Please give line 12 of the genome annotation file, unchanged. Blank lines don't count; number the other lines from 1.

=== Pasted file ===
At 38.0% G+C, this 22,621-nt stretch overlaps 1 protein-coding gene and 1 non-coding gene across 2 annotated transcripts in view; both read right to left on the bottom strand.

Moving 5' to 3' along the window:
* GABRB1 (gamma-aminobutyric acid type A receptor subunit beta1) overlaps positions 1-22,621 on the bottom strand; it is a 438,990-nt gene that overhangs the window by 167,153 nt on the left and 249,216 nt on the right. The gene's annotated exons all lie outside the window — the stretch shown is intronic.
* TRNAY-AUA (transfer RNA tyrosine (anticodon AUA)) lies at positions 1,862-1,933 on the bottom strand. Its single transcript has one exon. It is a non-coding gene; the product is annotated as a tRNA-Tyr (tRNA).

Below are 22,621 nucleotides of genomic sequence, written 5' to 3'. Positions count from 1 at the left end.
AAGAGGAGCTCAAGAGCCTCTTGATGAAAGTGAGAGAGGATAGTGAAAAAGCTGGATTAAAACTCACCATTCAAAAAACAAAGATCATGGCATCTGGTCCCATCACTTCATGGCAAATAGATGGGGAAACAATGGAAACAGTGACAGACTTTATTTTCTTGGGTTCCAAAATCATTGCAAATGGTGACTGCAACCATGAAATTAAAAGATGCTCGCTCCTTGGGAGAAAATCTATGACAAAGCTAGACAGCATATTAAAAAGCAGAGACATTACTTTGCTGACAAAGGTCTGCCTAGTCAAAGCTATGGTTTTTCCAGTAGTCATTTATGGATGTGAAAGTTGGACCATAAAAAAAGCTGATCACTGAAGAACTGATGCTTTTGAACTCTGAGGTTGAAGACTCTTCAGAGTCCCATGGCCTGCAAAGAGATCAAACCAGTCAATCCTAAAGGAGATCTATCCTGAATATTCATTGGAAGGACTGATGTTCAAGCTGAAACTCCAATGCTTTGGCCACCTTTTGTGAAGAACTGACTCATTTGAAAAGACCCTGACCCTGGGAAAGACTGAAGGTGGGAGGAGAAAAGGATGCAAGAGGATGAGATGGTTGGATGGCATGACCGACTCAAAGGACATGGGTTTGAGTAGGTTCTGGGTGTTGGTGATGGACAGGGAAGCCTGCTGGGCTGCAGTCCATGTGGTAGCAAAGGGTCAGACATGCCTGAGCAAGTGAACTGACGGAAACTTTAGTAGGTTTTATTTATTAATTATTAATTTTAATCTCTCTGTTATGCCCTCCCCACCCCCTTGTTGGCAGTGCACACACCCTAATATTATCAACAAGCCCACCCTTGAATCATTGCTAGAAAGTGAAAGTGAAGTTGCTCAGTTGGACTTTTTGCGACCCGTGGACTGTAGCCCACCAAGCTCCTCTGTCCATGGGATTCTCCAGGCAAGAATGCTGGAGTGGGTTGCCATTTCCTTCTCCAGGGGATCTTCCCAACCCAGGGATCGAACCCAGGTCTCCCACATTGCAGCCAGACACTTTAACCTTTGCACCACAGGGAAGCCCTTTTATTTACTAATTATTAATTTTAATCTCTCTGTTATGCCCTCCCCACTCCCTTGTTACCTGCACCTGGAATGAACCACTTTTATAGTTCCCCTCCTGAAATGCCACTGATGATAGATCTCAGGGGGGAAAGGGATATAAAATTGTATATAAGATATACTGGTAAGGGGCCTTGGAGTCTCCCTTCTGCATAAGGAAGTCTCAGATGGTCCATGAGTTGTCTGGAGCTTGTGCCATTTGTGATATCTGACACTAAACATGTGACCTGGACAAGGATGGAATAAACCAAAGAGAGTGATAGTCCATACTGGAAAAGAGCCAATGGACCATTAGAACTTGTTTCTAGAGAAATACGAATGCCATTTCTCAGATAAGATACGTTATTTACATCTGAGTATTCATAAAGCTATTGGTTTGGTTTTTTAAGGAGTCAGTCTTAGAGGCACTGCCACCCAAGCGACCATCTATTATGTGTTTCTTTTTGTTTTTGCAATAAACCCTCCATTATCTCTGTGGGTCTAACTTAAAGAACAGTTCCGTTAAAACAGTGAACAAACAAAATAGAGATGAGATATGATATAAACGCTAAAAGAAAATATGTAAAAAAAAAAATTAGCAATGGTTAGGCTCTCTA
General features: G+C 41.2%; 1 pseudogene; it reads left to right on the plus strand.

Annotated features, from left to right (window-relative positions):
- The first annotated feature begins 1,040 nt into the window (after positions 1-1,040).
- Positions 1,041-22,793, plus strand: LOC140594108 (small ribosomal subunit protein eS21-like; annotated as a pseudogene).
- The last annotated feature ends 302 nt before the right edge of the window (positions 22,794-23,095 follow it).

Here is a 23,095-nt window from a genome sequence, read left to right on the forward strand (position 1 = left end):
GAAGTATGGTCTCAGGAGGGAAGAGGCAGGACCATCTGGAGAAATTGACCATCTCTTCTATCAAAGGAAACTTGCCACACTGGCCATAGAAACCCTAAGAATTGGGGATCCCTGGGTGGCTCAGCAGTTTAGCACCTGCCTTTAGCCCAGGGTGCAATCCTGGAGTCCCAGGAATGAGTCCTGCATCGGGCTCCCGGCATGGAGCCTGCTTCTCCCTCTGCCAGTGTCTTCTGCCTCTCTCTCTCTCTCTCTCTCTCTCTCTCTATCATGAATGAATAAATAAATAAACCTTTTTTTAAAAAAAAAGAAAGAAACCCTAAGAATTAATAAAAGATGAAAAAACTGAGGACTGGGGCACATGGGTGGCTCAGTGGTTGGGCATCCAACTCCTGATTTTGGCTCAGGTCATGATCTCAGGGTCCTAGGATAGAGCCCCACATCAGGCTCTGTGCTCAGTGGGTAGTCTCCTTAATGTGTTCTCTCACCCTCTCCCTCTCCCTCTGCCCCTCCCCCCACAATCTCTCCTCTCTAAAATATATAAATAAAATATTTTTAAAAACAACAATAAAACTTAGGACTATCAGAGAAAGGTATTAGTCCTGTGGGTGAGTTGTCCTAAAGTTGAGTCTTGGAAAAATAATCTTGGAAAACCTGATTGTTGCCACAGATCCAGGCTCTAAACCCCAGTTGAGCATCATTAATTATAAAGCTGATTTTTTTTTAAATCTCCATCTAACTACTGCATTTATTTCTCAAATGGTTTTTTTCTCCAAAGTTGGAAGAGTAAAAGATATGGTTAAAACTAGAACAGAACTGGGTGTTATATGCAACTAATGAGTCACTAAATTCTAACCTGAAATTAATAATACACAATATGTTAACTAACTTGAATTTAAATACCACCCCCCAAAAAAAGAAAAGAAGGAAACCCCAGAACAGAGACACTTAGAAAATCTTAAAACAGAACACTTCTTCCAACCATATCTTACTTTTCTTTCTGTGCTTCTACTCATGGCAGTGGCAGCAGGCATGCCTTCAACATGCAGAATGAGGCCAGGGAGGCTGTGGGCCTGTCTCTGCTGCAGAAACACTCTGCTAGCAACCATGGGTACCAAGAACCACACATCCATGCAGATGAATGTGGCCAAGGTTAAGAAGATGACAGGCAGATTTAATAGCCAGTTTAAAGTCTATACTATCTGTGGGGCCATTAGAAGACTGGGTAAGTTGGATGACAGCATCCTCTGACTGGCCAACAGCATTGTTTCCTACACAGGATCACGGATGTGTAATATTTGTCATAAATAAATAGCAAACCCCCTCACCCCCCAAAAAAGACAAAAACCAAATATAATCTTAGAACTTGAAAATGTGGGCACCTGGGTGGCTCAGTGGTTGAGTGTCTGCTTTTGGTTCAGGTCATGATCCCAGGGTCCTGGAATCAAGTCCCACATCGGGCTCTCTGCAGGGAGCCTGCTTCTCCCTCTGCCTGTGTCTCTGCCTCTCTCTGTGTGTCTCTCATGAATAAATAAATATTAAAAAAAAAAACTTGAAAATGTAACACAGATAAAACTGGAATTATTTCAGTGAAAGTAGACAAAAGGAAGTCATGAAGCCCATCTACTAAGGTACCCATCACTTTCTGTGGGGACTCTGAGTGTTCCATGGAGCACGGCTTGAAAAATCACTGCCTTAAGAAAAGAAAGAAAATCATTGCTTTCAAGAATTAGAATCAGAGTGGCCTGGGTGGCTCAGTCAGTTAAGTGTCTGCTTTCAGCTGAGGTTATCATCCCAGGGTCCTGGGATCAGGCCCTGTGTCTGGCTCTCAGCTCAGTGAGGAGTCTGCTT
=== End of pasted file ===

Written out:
Here is a 23,095-nt window from a genome sequence, read left to right on the forward strand (position 1 = left end):